All seems not to be sweetness and light between the Governor and the Minister. But then they deserve each other really. Robertson was engaged in a transparent attempt to distract briefly from the three years of failure of his own government, writing to the Reserve Bank – sure to get headlines – rather than putting the hard word on his own boss and his ministerial colleagues. And Orr, who surely knows there is nothing there and how empty b(ii) really is – and who genuinely seems to think monetary policy should be focused on boosting aggregate demand in ways that lift inflation and employment, can’t help himself in openly trying to embrace a much wider role as adviser on all manner of things that really have nothing much to do with the Bank. Meanwhile, through this period we have had precisely no serious speeches or research papers on monetary policy, we have a central bank that fell back on LSAP partly because it didn’t think to do the basics and check that banks could operate with a negative OCR, and (of course, still) the invisible external members of the Monetary Policy Committee. A high-performing central bank and Monetary Policy Committee would have done a much better job over months of articulating a story, and explaining the place of monetary policy in the mix.
Then, of course, there was the question as to whether had the proposed amendment to b(ii) been in place back in March anything about monetary policy this year would have been different. Orr – probably diplomatically – avoided answering that, but of course the straightforward answer is no. That is so for two reasons. First – and this is a point Orr made in his MPS press conference – the threat to output, employment, and inflation in March was so large that the operational objectives the Minister has given the MPC would simply have impelled a significant easing in monetary policy. But the other reason – actually more an explanation for monetary policy choices than is often realised – is the forecasts. Back in March, hardly anyone (no one I’m aware) would have forecast the rise in house prices we’ve actually seen. Most probably expected – I did – something more like 2008/09, with a dip in prices for a time. So sitting in an MPC meeting in March with an amended b(ii) the house price issues would have appeared moot. Monetary policy would have been conducted just as it was. Oh, and not to forget my point earlier: no one knows what b(ii) means in practice anyway.
But of course if the Minister took any economic advice at all before sending his political theatre letter, he’d have known that too.
So change the Remit, or don’t, in this way and (a) it won’t make any difference to the conduct of monetary policy, and (b) it won’t change the fact that the reforms that might make a real difference now to land/house prices are all matters under the control of ministers already, backed by their majority in Parliament. If my kids can’t buy houses 10 years hence, it is going to be the fault of Ardern and Robertson, and not at all that of the Reserve Bank.
24 thoughts on “Robertson playing distraction”
Yes, Robertson was clearly hoping to divert attention from Labour’s failures and clear the decks for an extended holiday until February. But Orr has returned service, how inconvenient of him. There are five sitting days before Christmas. The government could make a start now by pushing through legislation to require Councils to rezone land for housing and by suspending those parts of the RMA that impede housing development. But they will do nothing because they are incompetent and fearful of a backlash from those who have a vested interest in keeping things as they are, especially in regard to the RMA.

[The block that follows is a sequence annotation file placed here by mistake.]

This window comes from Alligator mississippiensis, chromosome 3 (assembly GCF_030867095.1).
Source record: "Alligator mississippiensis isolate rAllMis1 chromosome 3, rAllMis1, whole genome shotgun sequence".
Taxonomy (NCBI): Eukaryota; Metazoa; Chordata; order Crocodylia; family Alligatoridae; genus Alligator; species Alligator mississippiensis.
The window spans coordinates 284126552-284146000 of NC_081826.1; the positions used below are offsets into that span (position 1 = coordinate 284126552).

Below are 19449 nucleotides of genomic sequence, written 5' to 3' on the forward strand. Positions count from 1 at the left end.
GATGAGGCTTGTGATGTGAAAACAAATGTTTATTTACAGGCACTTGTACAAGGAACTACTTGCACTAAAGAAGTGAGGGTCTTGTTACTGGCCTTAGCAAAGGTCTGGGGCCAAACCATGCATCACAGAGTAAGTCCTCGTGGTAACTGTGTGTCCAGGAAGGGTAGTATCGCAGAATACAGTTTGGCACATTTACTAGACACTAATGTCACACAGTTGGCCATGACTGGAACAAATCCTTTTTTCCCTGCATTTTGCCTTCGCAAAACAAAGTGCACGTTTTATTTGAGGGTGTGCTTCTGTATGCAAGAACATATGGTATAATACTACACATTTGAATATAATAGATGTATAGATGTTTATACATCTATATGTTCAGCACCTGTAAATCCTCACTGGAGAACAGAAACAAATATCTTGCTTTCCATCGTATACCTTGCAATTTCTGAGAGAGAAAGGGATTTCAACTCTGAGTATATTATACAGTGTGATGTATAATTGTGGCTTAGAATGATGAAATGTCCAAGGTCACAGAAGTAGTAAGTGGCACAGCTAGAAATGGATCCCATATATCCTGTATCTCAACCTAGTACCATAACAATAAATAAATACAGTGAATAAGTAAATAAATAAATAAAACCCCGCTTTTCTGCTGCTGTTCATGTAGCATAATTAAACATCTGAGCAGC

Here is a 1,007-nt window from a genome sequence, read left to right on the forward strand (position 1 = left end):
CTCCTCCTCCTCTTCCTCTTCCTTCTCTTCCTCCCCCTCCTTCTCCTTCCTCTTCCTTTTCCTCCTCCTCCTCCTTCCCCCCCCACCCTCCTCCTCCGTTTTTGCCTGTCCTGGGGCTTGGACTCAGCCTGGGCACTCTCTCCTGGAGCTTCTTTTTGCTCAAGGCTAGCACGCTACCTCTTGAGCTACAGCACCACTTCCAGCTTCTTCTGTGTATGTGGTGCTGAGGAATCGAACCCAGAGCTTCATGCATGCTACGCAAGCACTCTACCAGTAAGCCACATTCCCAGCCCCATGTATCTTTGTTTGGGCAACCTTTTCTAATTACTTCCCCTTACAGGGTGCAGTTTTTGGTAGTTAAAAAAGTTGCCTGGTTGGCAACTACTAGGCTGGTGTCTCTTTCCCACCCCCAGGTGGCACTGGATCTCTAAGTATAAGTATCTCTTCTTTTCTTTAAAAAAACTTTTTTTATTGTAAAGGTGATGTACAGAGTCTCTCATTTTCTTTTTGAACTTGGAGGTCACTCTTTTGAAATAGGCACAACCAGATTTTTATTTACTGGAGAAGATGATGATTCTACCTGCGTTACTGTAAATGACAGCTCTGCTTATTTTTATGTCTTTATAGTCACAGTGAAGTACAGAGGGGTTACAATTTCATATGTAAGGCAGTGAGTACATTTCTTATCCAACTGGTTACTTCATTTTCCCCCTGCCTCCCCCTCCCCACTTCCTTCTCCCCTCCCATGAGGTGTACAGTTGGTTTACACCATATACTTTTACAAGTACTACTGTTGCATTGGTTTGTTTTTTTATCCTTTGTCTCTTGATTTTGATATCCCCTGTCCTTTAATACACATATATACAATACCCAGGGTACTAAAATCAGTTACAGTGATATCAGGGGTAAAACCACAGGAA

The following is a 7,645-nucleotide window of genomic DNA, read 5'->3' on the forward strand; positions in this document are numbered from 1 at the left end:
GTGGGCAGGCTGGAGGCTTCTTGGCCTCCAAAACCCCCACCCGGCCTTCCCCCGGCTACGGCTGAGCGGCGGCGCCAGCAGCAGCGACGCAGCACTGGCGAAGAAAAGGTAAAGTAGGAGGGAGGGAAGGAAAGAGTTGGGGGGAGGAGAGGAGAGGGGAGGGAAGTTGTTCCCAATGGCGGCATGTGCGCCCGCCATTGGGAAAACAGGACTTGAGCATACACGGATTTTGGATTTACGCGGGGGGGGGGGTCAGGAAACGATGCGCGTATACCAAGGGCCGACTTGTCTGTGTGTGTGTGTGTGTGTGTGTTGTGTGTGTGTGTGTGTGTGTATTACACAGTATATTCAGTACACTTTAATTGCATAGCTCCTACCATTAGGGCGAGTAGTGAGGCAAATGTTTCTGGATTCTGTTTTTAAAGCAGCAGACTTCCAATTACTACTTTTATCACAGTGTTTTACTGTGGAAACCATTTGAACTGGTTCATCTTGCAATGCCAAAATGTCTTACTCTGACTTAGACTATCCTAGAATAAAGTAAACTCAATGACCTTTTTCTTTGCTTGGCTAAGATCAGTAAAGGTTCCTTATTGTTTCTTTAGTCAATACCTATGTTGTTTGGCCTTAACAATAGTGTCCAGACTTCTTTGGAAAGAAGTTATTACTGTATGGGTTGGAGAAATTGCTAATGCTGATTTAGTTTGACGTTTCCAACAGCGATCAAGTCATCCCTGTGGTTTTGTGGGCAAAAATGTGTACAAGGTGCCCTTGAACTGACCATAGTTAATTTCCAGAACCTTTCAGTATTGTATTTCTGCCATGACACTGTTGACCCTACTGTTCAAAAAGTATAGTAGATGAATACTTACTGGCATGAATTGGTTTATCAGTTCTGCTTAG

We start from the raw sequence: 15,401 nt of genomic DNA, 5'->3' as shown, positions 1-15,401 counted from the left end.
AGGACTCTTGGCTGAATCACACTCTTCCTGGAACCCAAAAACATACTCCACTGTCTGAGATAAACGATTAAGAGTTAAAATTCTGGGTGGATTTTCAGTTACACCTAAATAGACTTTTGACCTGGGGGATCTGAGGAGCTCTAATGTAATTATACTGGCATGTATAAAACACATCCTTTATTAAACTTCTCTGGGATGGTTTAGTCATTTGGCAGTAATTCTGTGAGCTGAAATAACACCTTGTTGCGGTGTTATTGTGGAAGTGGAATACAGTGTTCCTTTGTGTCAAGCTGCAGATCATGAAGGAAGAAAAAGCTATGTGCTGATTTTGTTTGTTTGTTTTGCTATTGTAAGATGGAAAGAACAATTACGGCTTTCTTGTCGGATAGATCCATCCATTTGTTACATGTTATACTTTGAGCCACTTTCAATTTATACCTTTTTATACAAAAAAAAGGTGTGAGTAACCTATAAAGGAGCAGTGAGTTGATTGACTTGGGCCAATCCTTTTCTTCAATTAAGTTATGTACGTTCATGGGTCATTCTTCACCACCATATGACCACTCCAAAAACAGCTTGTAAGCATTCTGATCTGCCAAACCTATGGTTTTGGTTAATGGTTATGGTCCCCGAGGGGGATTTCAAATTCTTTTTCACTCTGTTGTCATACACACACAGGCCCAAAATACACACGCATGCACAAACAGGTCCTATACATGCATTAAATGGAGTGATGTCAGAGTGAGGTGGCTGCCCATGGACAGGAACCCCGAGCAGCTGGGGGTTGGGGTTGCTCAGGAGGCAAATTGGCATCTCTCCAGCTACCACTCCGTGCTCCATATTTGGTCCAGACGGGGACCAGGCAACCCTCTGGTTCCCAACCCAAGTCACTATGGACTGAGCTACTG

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And now I see they plan to declare a “climate emergency” in Parliament next week: https://www.nzherald.co.nz/nz/mps-will-next-week-vote-on-whether-or-not-parliament-should-declare-climate-emergency/JAV6PY5BV5MTXDMB4IAYIUIRGU/. A thoroughly useless gesture designed for UN consumption. How about a “housing emergency”? Yeah, right.
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Jacinda Ardern and Grant Robertson want to win the next election. Jacinda likes her $450k salary and so does Grant Robertson on $350k. They have learned a do nothing approach keeps them in the centre and keeps them in government. People with houses want higher house prices. No one invests $1 million in a house and hope prices will fall.
Jacinda, in the House yesterday blamed National for the situation, a situation they’ve had three years to get on top of. They really are completely useless.
She needs reminding that they had the opportunity to support the reform of the RMA when they were in opposition. National couldn’t get the changes through because of resistance from the Maori Party. Now they’re flailing about blaming any one and any thing other than there own incompetence.
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Phil Twyford announced Tier 1 cities before the election. 6 levels unrestricted builds in Auckland, Hamilton, Christchurch, Wellington etc. And that sparked a structural repricing and the current boom in the property market. Phil Twyford was demoted and lost his portfolio. If you want to build 10,000 houses a year, you need heights. More land is not the answer. Traffic congestion is a massive barrier towards living any further out.